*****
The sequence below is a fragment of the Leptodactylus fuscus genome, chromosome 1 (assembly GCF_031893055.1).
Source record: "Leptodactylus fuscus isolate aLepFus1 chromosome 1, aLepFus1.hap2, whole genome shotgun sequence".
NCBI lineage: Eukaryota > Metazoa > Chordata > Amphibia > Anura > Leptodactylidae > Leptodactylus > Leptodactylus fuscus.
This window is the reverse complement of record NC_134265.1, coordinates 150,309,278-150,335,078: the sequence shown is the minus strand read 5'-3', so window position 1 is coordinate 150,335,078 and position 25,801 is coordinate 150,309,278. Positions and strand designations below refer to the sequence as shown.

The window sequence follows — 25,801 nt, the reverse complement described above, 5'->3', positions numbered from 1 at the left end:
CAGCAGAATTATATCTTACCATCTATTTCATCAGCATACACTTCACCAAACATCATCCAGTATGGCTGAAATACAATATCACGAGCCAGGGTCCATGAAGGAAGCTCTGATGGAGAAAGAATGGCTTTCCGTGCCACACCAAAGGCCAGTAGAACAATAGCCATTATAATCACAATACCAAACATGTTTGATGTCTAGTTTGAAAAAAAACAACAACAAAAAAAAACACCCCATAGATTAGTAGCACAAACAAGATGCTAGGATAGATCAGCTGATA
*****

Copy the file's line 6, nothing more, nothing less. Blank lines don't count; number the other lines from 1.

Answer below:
CAGCAGAATTATATCTTACCATCTATTTCATCAGCATACACTTCACCAAACATCATCCAGTATGGCTGAAATACAATATCACGAGCCAGGGTCCATGAAGGAAGCTCTGATGGAGAAAGAATGGCTTTCCGTGCCACACCAAAGGCCAGTAGAACAATAGCCATTATAATCACAATACCAAACATGTTTGATGTCTAGTTTGAAAAAAAACAACAACAAAAAAAAACACCCCATAGATTAGTAGCACAAACAAGATGCTAGGATAGATCAGCTGATA